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Law and the Rise of Capitalism

Law and the Rise of Capitalism

Against a backdrop of seven hundred years of bourgeois struggle, eminent lawyer and educator, Michael E. Tigar, develops a Marxist theory of law and jurisprudence based upon the Western experience. This well-researched and documented study traces the role of law and lawyers in the European bourgeoisie's conquest of power-the first such history in the English language-and in the process, contradicts the analyses of such major figures as R.H. Tawney and Max Weber. Using a wide range of primary sources, Tigar demonstrates that the legal theory of the insurgent bourgeoisie predated the Protestant Reformation and was a major ideological ingredient of the bourgeois revolution. | more…

Under Attack, Fighting Back: Women and Welfare in the United States

Under Attack, Fighting Back: Women and Welfare in the United States

This new edition updates a highly acclaimed work with an analysis of the most recent developments in welfare “reform” and welfare rights activism. Drawing on first-hand reports of women forced to leave welfare and other newly available data, Mimi Abramovitz documents the impact of this historic change in public policy on the lives of poor single mothers and their children. She punctures the highly publicized claims that equate successful reform with shrunken rolls, showing that if the reformers set out to improve the lives of women and children, something went dangerously awry. Abramovitz argues that welfare reform has penalized single motherhood; exposed poor women to the risks of hunger, homelessness, and male violence; swept them into low-paid jobs, and left many former recipients unable to make ends meet. | more…

Hitting the Lottery Jackpot: Government and the Taxing of Dreams

Hitting the Lottery Jackpot: Government and the Taxing of Dreams

Hitting the Lottery Jackpot is a timely critique of the economic and social costs of state reliance on lotteries to generate public revenues. David Nibert highlights the conflicting role of the state as gambling promoter to show who really profits—advertising agencies, TV stations, and ticket vendors—with less than half the money wagered returned as prizes. Hitting the Lottery Jackpotalso shows who loses: lower-income groups and people of color, who spend a much higher percentage of their income on lotteries than others. | more…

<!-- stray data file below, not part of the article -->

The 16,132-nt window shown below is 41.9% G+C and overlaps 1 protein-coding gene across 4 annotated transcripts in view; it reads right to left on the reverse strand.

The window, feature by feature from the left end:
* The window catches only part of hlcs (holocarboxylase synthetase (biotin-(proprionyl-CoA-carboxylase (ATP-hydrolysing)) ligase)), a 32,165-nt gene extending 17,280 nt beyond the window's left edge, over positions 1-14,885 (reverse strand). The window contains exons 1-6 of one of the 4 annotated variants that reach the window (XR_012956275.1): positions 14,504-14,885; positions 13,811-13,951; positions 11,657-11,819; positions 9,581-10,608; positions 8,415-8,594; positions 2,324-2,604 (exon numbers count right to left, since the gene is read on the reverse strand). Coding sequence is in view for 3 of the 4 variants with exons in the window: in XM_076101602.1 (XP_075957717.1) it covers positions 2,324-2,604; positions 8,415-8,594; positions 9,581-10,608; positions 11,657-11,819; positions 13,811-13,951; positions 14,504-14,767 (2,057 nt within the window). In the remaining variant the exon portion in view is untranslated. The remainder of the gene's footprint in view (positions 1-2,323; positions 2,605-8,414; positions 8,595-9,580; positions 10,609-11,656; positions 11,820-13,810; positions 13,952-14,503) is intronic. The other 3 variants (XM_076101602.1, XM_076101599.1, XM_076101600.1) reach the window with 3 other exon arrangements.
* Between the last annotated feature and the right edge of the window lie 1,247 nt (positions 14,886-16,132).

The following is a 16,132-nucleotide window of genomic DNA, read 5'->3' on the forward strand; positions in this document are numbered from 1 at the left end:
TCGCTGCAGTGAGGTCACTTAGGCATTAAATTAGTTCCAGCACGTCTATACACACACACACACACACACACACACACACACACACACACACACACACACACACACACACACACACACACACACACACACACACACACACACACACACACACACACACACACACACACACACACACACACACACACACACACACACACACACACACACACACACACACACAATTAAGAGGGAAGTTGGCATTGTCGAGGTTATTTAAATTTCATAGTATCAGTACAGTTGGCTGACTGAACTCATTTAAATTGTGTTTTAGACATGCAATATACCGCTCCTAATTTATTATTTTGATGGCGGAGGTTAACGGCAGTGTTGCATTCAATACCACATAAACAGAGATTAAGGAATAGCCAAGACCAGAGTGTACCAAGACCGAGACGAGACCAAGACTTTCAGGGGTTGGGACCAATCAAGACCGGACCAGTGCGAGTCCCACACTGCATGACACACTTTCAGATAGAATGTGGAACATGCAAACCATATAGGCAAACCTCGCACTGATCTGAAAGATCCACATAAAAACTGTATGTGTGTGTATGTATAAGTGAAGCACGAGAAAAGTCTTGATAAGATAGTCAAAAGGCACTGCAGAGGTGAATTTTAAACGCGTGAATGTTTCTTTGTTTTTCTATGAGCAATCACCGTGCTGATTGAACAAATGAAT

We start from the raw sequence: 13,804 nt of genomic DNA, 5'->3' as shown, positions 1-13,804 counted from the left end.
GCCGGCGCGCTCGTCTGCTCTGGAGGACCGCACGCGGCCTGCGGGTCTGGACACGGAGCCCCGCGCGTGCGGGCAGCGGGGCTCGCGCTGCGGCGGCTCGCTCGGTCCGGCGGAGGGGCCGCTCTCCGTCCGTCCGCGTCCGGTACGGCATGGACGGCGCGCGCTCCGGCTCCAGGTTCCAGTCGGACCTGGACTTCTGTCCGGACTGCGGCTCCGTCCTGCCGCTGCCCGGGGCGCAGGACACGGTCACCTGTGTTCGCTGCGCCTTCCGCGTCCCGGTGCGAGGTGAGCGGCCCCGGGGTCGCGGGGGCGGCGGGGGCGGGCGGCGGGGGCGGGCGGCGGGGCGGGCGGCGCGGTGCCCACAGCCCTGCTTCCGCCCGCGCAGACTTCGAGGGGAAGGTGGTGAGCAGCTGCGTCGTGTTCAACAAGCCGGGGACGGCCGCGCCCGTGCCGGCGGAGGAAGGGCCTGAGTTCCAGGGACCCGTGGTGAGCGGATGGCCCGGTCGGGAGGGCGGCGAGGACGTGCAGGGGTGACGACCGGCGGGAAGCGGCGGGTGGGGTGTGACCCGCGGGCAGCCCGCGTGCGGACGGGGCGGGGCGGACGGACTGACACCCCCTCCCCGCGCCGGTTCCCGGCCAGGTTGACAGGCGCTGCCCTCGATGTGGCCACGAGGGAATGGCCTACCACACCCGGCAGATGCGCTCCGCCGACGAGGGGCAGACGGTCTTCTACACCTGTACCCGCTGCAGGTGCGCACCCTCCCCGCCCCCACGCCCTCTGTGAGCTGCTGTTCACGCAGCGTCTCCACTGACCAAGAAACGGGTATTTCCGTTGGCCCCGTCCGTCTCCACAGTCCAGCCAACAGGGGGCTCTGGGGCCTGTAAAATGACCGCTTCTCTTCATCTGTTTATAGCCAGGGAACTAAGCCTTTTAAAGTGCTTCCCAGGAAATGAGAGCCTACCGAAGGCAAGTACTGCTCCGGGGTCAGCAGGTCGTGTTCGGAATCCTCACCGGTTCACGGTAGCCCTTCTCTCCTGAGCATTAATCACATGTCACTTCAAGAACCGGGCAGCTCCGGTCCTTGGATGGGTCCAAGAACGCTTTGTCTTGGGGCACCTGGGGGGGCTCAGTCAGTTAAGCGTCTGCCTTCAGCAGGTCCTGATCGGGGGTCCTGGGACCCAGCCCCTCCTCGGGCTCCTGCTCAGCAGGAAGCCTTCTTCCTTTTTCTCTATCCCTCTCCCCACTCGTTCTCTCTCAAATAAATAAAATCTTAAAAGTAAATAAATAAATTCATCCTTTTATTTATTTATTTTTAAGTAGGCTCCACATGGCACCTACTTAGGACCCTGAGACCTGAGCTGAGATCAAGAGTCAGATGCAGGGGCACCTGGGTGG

Capital Crimes

Capital Crimes

In this fact-filled, sweeping treatment, George Winslow takes on every aspect of the topic, from the streets to the suites. Unlike conventional accounts, Capital Crimes locates the problem within the context of the global economy from the Burmese heroin trade to homicide in the United States, from the capital flight that has generated crime in inner cities to corporate money-laundering schemes revealing how the occurrence, extent, and type of crime committed, as well as society’s response to the problem, are largely determined by economic forces shaped by elite interests. | more…

In the Shadow of Empire: Canada For Americans

In the Shadow of Empire: Canada For Americans

In the Shadow of Empire: Canada for Americans invites Americans to take a closer look at their neighbor to the north, challenging the commonly held view that Canada is just like the United States. American-born but a longtime resident of Canada, Joseph K. Roberts brings into focus every major feature of Canada’s politics, from the distinctiveness of a society that does not stigmatize government action to the struggles of indigenous peoples and the quest of French-speaking Quebec for autonomy. | more…